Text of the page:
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Less, and more, than meets eye to MS Wi-Fi push

A bid for volume based on branding standard hardware?

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Next gen security for virtualised datacentres

Microsoft's wireless networking products, announced earlier this week, are apparently truly wonderful, but on (slightly) closer investigation their wondrous nature remains somewhat opaque. They are, it appears, badged Linksys products, and the US prices quoted in the announcement seem in line with what's being charged for those very same Linksys products at, say, Best Buy.

So what's so marvellous? It is, it says here, that "Microsoft Sets New Standard for Ease in Wireless Broadband Networking." This consists of the following. A setup wizard detects "the computer's Internet service provider (ISP) and modem settings and automatically [configures] the Microsoft Broadband Networking Wireless Base Station and PC." Which may or may not be tricky and/or a boon, depending on what they mean. They may of course just mean that they're busily gathering money from ISPs in exchange for inclusion. Again. Setup also copies the setting to a floppy (yuck) in order to make it easier for you to set up other machines. This would appear to relate to the peculiar 'set up a home network' procedure in XP, which has always struck The Register as a little pointless, given that XP tends to be pretty good at discovering network connections anyway (and then maybe doing other things involving networking, but we're not talking about that here).

The settings disk does provide you with a handy way of not having to mess around with encryption keys, and as 128-bit WEP is turned on by default, you could say Microsoft is doing its good citizen bit by ensuring the bulk of customers end up with a fairly decent level of security, because it's actually going to be a tad harder for them to turn it off than to just do what it says on the box and leave it switched on. We foresee trouble, however, if you've never ever had to see your encryption key and find yourself trying to connect something without a floppy or even (yike) without a Microsoft operating system on it. There are, incidentally, Linux drivers for at least some of the Linksys kit Microsoft is badging, and these wil presumably work so long as nobody's done anything childish under the badge.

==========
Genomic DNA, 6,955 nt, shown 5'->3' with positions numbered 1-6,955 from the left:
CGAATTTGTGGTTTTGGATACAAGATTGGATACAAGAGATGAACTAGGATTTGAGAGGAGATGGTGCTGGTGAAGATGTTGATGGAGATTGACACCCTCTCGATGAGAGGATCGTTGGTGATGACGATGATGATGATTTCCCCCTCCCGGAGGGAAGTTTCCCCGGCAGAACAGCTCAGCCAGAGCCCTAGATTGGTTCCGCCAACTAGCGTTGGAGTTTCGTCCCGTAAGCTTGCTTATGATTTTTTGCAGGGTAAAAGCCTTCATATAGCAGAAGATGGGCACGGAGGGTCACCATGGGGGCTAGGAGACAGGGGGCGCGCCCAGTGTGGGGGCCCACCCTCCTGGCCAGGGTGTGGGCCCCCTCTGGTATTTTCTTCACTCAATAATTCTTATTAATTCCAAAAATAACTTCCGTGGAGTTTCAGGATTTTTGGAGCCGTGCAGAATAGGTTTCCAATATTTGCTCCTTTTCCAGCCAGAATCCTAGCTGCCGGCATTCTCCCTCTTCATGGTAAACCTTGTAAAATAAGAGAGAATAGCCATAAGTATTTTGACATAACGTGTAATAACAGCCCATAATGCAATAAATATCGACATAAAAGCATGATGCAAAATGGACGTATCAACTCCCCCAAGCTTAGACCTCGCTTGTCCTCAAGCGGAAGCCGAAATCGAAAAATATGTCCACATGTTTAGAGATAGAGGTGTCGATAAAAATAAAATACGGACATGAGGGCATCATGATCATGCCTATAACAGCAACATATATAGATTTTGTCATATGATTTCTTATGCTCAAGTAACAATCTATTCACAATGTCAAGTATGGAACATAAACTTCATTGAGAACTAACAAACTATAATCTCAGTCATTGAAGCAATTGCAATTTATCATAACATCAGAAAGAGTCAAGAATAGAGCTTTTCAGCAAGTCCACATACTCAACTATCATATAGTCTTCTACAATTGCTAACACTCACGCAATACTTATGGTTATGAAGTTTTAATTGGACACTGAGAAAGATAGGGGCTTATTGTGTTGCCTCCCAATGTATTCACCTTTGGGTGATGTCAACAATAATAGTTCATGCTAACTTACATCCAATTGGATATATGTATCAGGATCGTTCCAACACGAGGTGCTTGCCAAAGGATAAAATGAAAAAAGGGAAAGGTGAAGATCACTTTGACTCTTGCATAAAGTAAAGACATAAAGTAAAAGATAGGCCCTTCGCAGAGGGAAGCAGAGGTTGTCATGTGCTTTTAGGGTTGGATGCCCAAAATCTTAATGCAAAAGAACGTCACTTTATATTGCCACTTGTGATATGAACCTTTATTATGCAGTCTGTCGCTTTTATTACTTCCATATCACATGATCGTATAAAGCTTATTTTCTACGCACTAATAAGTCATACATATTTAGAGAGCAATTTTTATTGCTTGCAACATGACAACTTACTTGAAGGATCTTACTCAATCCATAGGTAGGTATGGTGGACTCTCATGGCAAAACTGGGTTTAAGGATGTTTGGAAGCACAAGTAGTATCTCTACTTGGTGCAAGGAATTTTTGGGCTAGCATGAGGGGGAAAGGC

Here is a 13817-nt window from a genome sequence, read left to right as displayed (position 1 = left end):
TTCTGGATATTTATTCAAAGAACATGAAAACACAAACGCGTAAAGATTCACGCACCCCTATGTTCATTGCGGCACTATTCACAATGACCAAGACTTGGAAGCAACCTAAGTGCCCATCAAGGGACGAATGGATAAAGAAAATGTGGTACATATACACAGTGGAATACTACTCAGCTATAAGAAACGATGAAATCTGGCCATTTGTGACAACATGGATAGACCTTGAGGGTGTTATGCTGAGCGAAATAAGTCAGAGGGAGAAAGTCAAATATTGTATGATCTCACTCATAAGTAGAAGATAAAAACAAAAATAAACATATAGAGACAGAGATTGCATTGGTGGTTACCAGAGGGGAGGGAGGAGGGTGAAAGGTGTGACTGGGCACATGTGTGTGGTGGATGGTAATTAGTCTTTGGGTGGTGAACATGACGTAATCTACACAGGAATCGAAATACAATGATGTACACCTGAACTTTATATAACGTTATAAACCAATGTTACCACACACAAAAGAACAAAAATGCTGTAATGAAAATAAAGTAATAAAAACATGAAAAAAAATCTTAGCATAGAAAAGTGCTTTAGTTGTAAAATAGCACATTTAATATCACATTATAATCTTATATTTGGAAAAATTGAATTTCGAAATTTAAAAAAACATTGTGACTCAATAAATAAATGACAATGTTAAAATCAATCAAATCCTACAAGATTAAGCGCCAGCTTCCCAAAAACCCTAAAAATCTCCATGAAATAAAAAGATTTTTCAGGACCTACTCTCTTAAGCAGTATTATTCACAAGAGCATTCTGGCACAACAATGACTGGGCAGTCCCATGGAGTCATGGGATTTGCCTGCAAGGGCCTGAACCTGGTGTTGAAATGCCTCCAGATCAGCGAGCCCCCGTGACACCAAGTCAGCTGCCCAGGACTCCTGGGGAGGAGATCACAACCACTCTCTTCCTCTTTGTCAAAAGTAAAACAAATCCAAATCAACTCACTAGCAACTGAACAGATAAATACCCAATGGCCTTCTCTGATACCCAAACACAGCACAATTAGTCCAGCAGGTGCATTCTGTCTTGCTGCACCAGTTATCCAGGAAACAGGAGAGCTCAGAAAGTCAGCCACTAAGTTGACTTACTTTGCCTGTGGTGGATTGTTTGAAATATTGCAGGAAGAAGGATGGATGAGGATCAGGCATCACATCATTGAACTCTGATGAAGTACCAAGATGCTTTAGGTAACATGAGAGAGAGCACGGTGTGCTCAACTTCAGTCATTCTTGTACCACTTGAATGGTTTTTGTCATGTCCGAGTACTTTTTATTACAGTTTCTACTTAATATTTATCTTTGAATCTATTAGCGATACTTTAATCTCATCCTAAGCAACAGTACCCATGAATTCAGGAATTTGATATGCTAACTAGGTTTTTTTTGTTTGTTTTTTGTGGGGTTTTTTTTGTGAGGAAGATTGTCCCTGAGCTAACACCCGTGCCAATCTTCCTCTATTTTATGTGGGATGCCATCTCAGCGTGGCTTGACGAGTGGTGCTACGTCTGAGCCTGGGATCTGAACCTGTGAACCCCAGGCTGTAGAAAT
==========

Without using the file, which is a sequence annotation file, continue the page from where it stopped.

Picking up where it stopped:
Besides encryption, there's a built-in firewall and NAT, but really none of this is any kind of breakthrough in the wireless business these days. Essentially Microsoft has added a few minor twiddles, its brand and its muscle to making an impact on, or money out of, the wireless market. If the exercise is successful, we'd expect Microsoft to intro its own hardware using 'Soft Wi-Fi,' a Windows-only version of wireless that reduces cost by handing off processing to the OS.

Microsoft is however bringing something rather more significant than a setup wizard and some badged Linksys gear to wireless. It has set up a wireless networking destination page that is clearly designed to provide a one stop shop for purchasing and support. It also, incidentally, appears to be willing to let you buy the stuff online, even though the links to Microsoft's channel partners (Best Buy, Amazon, the rest of the gang) just lead to 'no product in stock' pages right now. We can't be absolutely certain about this, but we could get as far as the checkout page where you fill in your credit card, and you cannot seriously expect us to go any further than that.

As regards the support stuff though, credit where credit's due, what's up so far seems fairly well-pitched towards bringing networking tyros on to understand what they're doing in easy stages. Teaching them what a MAC address is and how to clone it does not exactly strike us as 'making wireless networking a snap,' but given the current state of the technology, which is really only a snap at the basic stage, the site looks like it could develop into a useful resource which - by happy coincidence - could sell Microsoft a lot of hardware. So, two out of ten for hardware innovation, nine for cunning sales strategies. ®

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